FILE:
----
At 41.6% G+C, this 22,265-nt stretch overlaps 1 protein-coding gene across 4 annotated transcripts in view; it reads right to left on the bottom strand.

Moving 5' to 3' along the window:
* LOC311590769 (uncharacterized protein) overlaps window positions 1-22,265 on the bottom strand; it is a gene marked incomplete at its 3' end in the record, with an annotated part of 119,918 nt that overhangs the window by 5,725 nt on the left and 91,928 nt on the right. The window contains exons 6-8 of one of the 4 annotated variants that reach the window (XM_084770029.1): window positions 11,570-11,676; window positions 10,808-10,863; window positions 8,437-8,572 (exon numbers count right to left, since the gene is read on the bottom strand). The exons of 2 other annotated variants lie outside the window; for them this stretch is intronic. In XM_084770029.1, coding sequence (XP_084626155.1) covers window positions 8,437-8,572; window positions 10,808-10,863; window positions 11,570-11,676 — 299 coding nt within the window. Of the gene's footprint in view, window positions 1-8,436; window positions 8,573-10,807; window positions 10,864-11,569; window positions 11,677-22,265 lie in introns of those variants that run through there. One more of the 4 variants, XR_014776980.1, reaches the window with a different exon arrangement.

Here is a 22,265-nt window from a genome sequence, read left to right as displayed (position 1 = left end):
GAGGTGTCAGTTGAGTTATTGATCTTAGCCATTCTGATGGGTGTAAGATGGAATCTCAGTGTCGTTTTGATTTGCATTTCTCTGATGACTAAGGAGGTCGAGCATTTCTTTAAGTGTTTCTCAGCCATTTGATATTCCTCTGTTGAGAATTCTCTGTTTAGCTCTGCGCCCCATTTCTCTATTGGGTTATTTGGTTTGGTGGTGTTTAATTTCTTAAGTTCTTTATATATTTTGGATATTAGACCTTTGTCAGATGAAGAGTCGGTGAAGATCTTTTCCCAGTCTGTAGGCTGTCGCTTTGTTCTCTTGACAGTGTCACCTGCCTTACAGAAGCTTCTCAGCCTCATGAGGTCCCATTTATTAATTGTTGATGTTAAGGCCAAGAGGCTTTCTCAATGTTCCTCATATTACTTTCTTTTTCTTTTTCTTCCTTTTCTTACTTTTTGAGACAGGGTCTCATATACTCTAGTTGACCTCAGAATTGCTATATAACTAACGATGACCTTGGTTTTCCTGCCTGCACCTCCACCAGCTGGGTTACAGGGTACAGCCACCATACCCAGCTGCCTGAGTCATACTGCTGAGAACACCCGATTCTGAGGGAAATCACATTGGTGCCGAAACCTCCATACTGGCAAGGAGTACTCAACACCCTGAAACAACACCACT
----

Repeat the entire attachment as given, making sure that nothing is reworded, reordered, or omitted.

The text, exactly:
At 41.6% G+C, this 22,265-nt stretch overlaps 1 protein-coding gene across 4 annotated transcripts in view; it reads right to left on the bottom strand.

Moving 5' to 3' along the window:
* LOC311590769 (uncharacterized protein) overlaps window positions 1-22,265 on the bottom strand; it is a gene marked incomplete at its 3' end in the record, with an annotated part of 119,918 nt that overhangs the window by 5,725 nt on the left and 91,928 nt on the right. The window contains exons 6-8 of one of the 4 annotated variants that reach the window (XM_084770029.1): window positions 11,570-11,676; window positions 10,808-10,863; window positions 8,437-8,572 (exon numbers count right to left, since the gene is read on the bottom strand). The exons of 2 other annotated variants lie outside the window; for them this stretch is intronic. In XM_084770029.1, coding sequence (XP_084626155.1) covers window positions 8,437-8,572; window positions 10,808-10,863; window positions 11,570-11,676 — 299 coding nt within the window. Of the gene's footprint in view, window positions 1-8,436; window positions 8,573-10,807; window positions 10,864-11,569; window positions 11,677-22,265 lie in introns of those variants that run through there. One more of the 4 variants, XR_014776980.1, reaches the window with a different exon arrangement.

Here is a 22,265-nt window from a genome sequence, read left to right as displayed (position 1 = left end):
GAGGTGTCAGTTGAGTTATTGATCTTAGCCATTCTGATGGGTGTAAGATGGAATCTCAGTGTCGTTTTGATTTGCATTTCTCTGATGACTAAGGAGGTCGAGCATTTCTTTAAGTGTTTCTCAGCCATTTGATATTCCTCTGTTGAGAATTCTCTGTTTAGCTCTGCGCCCCATTTCTCTATTGGGTTATTTGGTTTGGTGGTGTTTAATTTCTTAAGTTCTTTATATATTTTGGATATTAGACCTTTGTCAGATGAAGAGTCGGTGAAGATCTTTTCCCAGTCTGTAGGCTGTCGCTTTGTTCTCTTGACAGTGTCACCTGCCTTACAGAAGCTTCTCAGCCTCATGAGGTCCCATTTATTAATTGTTGATGTTAAGGCCAAGAGGCTTTCTCAATGTTCCTCATATTACTTTCTTTTTCTTTTTCTTCCTTTTCTTACTTTTTGAGACAGGGTCTCATATACTCTAGTTGACCTCAGAATTGCTATATAACTAACGATGACCTTGGTTTTCCTGCCTGCACCTCCACCAGCTGGGTTACAGGGTACAGCCACCATACCCAGCTGCCTGAGTCATACTGCTGAGAACACCCGATTCTGAGGGAAATCACATTGGTGCCGAAACCTCCATACTGGCAAGGAGTACTCAACACCCTGAAACAACACCACT